0
\$\begingroup\$

I am having this Current probe

I am using this to measure the inductor peak current.

Inductor is rated at 2.05A.

Schematics :

enter image description here

Input Voltage to the converter during measurement is 7.5V

I am setting this current probe to 100mV/A division and upon connecting it to the scope, I change the probe setting ON SCOPE to be 0.100V/A.

I am getting this waveform :

enter image description here

Could you please tell me how to perform the conversion?

Or is the peak current (upon start-up) 7.8A as shown or is there some conversion. Can someone tell me how to perform the conversion?

I am thinking that there is a conversion because the inductor would get damaged if 7.8A flows because it is only 2.05A rated?

\$\endgroup\$
6
  • \$\begingroup\$ Link to the inductor please and also how is the inductor being driven? \$\endgroup\$
    – Andy aka
    Commented Nov 12, 2019 at 9:03
  • \$\begingroup\$ product.tdk.com/info/en/catalog/datasheets/…. 68uH part. Driven by NCV3063 Boost IC \$\endgroup\$
    – user220456
    Commented Nov 12, 2019 at 9:37
  • \$\begingroup\$ And, is the input voltage to the converter at 10 volts when you did the above measurement? \$\endgroup\$
    – Andy aka
    Commented Nov 12, 2019 at 9:39
  • \$\begingroup\$ If you set both the probe and the scope to 0.1V/A, then you should need no conversion: the scope will show you the current directly. To help understanding whether or not 7.8A is reasonable we need more information about the circuit. As far as inductor current ratings, they are typically for continuous current based on heat dissipation characteristics (there is also saturation current you should care about). I'm not surprised that the inductor can survive a 0.5ms long pulse of 7.8A peak as your screenshot shows. \$\endgroup\$
    – joribama
    Commented Nov 12, 2019 at 9:40
  • \$\begingroup\$ schematics would help us further assist you \$\endgroup\$
    – joribama
    Commented Nov 12, 2019 at 9:48

1 Answer 1

1
\$\begingroup\$

If you assumed that the current was really peaking at 7.8 amps AND, that the inductor is 68 uH (as per your comment) AND, that it is used in a boost converter as the energy storage inductor then, you could calculate what the current was (providing you know the power supply voltage).

But, assuming that the current is 7.8 amps and that it rises from zero amps in 50 us to 7.8 amps, you can back-calculate the supply. Firstly the rise time of the current: -

enter image description here

Based on your scope setting, I estimate the rise time to be about 50 us. This means that \$\frac{di}{dt}\$ = 7.8/(50E-6) = 156,000 amps per second.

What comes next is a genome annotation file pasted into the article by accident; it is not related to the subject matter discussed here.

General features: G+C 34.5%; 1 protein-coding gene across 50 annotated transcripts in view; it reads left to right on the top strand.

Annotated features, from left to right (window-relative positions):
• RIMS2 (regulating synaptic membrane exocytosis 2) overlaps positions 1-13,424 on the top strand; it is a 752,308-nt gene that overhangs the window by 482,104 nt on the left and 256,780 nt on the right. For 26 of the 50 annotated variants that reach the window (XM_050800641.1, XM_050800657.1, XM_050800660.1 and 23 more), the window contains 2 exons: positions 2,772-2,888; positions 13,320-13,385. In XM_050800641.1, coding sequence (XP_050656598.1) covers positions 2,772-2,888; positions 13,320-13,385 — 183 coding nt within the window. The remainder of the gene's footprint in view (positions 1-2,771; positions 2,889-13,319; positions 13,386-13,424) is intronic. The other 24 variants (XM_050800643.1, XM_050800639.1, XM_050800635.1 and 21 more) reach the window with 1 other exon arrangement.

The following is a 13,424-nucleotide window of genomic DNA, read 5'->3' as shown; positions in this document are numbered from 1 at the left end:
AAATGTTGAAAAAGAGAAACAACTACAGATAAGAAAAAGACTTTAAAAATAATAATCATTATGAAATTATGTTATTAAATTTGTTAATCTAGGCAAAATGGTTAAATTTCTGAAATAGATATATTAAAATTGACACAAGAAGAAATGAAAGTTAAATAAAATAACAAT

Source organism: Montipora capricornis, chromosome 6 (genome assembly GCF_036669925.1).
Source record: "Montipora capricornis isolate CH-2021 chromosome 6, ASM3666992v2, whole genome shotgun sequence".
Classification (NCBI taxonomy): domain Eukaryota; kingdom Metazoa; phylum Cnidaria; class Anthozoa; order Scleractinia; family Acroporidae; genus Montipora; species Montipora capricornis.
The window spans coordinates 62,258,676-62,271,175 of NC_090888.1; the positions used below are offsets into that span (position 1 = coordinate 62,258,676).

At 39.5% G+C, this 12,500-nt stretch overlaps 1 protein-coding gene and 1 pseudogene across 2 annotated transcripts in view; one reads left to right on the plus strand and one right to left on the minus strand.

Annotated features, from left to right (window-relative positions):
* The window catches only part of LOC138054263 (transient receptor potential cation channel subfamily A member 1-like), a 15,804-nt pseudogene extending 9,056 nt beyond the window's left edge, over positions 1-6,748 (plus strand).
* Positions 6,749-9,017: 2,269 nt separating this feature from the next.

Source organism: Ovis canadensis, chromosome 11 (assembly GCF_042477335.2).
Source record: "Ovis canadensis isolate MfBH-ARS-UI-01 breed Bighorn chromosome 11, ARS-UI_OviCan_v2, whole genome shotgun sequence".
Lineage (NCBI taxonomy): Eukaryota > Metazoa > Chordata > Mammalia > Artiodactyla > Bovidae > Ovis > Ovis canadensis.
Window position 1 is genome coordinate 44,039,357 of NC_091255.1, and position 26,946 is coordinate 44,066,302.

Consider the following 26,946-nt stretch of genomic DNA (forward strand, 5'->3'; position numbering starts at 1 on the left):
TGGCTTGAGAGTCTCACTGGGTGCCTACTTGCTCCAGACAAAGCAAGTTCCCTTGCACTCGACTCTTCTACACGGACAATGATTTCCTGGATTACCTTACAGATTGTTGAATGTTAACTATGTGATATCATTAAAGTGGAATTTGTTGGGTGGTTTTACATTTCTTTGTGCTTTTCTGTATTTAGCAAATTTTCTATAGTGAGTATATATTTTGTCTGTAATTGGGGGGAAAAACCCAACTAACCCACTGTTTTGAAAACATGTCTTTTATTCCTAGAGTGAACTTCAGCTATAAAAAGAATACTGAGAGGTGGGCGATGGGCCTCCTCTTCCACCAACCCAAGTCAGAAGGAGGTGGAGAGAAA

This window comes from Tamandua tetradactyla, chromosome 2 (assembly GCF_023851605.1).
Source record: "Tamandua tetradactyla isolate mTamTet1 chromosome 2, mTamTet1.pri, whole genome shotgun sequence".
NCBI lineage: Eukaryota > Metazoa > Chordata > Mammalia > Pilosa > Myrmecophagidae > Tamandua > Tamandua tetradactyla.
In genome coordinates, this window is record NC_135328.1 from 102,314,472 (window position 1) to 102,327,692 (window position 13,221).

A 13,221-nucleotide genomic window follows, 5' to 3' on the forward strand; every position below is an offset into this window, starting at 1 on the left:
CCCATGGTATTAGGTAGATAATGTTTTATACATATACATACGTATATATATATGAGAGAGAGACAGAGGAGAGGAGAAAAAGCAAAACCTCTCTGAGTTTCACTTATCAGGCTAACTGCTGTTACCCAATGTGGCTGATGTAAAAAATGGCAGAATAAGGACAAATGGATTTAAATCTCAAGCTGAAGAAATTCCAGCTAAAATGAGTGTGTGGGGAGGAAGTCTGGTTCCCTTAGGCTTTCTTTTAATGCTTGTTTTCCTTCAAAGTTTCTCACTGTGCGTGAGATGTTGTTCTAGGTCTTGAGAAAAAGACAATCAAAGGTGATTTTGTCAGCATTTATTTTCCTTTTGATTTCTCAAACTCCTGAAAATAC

Multiply this by inductance and you get a measure of what the input voltage was during the measurement you made.

So, \$V= L\frac{di}{dt}\$ = 10.6 volts.

If your input supply was around this value then, the current your probe measured is probably correct and you should rethink the inductor you have used because it will get hot and ruin the efficiency of your boost conversion in some cases.

\$\endgroup\$
14
  • \$\begingroup\$ I have added the schematic. Is the 7.8A acceptable for the inductor? Won't it get damaged? \$\endgroup\$
    – user220456
    Commented Nov 12, 2019 at 10:22
  • \$\begingroup\$ OK, so it is the energy storage component but, what was the incoming supply voltage to the circuit when you measured 7.8 amps? \$\endgroup\$
    – Andy aka
    Commented Nov 12, 2019 at 10:59
  • \$\begingroup\$ It is 7.5V only \$\endgroup\$
    – user220456
    Commented Nov 12, 2019 at 11:01
  • 1
    \$\begingroup\$ Well, maybe the on-time I reckoned to be 50 us is more like 75 us. I think the 7.8 amps is not far off. Yes, that sort of current is not great for that inductor because the core will saturate and switching efficiency will be poor. However, if the inductor doesn't get too warm then it will likely survive. \$\endgroup\$
    – Andy aka
    Commented Nov 12, 2019 at 11:08
  • 1
    \$\begingroup\$ I can only say that with 75 us rise time for current, 68 uH inductance and 7.5 volts applied, the current will peak around 7 amps. On that basis I would say that your measurements are likely to be accurate. \$\endgroup\$
    – Andy aka
    Commented Nov 12, 2019 at 11:47

Your Answer

By clicking “Post Your Answer”, you agree to our terms of service and acknowledge you have read our privacy policy.